Why Lebanese Politics Are Like a Game of Poker
Lots of bluff, poker faces, unexpected moves, everyone holds their cards tight to the chest until the last moment, regular shuffling of the deck, frequent swearing, the winner takes it all, win-lose always, etc… Does this sound familiar if you have been following the last few Parliamentary sessions on the Elections Law?
What happened to the Opposition? How did they get duped? Were they dealt bad cards? Did other players stab them in the back? Why suddenly a return to the 2000 law as a fall-back for not having reached agreement in two days? Where is the real work of the Parliamentary commission that was set-up? What kind of impartial government is that? Why do we keep falling back on bad compromises? Why do we have to face the “fait accomplit” politics? What happened to transparency? Why is it always about “making deals” with each other instead of serving the country?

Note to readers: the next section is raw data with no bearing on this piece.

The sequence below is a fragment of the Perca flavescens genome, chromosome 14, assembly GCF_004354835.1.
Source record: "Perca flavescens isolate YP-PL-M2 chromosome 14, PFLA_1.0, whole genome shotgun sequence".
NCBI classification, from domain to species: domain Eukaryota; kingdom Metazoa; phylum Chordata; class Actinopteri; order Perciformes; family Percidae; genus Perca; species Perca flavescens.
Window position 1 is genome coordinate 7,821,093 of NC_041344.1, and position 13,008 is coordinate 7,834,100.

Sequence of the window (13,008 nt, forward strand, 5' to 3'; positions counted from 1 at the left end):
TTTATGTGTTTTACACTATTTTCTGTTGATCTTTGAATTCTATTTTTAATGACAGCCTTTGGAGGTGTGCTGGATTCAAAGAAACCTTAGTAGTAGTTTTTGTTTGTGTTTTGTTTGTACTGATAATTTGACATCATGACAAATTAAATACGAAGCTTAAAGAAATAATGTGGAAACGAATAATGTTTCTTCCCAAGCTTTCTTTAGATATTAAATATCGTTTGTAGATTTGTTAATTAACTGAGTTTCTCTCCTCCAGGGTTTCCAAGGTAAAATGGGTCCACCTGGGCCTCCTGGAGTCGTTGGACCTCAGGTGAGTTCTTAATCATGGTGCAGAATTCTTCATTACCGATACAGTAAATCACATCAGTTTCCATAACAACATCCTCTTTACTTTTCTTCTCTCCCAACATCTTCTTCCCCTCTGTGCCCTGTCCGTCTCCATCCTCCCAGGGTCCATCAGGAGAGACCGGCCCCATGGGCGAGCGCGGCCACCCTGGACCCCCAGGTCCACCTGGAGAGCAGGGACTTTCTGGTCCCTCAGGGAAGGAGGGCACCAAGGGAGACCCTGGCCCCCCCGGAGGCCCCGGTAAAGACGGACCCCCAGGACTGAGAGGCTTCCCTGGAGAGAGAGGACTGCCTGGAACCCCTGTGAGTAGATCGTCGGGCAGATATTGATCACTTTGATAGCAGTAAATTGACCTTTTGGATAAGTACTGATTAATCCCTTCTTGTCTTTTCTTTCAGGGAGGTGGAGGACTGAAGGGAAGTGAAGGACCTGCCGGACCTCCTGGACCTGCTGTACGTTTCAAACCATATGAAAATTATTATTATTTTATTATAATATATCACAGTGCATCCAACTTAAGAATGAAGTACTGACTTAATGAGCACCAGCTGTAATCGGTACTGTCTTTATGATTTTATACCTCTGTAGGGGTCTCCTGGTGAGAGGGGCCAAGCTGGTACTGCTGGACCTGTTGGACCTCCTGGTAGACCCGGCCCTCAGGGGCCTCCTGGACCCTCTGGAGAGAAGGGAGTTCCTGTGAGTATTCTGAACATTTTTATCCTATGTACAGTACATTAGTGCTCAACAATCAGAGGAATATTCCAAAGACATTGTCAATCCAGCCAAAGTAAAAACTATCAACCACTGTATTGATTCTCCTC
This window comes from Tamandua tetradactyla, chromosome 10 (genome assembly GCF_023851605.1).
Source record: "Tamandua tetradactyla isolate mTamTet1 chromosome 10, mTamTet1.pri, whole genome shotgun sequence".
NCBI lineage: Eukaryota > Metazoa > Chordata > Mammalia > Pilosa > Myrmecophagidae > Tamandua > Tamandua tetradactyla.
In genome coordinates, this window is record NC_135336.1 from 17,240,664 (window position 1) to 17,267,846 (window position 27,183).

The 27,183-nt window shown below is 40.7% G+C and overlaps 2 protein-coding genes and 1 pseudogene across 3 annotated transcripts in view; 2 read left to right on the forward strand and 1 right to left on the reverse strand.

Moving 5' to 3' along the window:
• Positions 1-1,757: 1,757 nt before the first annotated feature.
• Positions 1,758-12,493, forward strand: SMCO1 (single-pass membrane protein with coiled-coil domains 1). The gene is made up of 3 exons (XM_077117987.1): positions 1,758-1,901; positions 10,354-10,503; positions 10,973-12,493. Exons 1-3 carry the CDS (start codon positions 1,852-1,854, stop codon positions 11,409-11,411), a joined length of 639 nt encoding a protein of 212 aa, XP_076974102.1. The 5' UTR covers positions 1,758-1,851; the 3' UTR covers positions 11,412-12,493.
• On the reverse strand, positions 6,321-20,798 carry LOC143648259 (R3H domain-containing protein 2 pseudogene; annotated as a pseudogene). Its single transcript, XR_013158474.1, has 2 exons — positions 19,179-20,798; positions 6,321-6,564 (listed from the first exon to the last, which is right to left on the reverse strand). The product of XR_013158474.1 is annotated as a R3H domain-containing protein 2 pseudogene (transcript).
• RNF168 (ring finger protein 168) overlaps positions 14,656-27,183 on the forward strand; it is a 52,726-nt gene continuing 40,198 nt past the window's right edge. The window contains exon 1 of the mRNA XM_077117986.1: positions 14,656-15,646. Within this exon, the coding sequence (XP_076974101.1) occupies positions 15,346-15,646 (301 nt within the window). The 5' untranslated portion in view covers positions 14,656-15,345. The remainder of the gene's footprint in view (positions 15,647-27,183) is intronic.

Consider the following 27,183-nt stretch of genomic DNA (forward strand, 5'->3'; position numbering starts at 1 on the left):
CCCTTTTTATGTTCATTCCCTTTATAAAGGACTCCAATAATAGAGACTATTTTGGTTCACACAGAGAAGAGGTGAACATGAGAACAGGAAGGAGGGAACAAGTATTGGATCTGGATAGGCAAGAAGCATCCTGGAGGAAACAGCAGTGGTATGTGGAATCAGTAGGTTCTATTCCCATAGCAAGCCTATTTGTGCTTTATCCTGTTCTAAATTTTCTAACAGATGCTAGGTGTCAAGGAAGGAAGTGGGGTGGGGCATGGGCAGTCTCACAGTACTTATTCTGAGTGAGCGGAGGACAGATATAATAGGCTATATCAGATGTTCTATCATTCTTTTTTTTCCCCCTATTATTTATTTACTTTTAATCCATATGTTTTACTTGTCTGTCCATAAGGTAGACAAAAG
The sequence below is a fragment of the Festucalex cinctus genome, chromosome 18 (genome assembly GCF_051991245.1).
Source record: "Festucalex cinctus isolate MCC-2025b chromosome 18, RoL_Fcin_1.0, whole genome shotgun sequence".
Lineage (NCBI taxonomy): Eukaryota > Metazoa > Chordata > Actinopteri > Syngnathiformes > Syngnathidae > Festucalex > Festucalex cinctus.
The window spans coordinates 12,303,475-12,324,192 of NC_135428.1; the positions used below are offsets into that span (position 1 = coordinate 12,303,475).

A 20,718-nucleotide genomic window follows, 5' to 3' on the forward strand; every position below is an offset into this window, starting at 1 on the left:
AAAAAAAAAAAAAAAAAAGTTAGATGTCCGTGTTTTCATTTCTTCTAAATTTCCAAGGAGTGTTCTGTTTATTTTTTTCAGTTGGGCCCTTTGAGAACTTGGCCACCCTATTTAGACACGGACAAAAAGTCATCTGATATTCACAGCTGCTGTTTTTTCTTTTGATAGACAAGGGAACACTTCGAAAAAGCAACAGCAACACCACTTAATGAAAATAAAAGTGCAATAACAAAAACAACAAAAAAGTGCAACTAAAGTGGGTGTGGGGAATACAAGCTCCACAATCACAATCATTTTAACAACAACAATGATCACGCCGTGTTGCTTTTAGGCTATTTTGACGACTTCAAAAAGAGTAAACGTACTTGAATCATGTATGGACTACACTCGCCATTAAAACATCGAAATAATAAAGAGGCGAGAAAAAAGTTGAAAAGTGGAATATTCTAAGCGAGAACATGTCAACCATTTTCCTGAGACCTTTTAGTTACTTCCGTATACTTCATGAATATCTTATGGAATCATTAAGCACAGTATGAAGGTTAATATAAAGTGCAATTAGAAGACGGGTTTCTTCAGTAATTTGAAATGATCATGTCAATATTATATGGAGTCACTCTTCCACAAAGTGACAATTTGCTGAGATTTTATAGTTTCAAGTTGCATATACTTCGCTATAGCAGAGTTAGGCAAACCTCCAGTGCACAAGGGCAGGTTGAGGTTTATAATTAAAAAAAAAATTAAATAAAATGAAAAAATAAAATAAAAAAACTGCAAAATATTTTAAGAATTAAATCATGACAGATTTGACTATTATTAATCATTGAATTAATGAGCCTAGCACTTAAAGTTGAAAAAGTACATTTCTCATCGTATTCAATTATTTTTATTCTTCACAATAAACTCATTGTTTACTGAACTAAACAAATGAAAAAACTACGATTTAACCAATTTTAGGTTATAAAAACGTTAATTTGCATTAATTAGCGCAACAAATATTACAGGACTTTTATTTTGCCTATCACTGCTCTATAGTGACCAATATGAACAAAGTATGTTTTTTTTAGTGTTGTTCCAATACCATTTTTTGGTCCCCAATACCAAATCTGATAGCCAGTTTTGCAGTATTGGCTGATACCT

So many questions landing on so many deaf ears!
No sooner did we get rid of the Syrians that now we are facing the second Lebanese vice which is now in #1 position: the dirty game of Lebanese politics.
These politicians keep pulling rabits out of their hats and pulling the rug from underneath each others. That’s what they do best.
Here’s the real source of the problem: We can’t expect to get change from those that the intended change will hurt. This means that the Elections may not bring a clean slate of politicians overnight, but it may only make a dent into the existing composition of the Parliament. The Daily Star article Adoption of 2000 electoral law will return familiar faces summarizes this situation pretty well.
After getting rid of the Syrians, the Lebanese should focus on getting rid of most of the existing politicians. Seriously!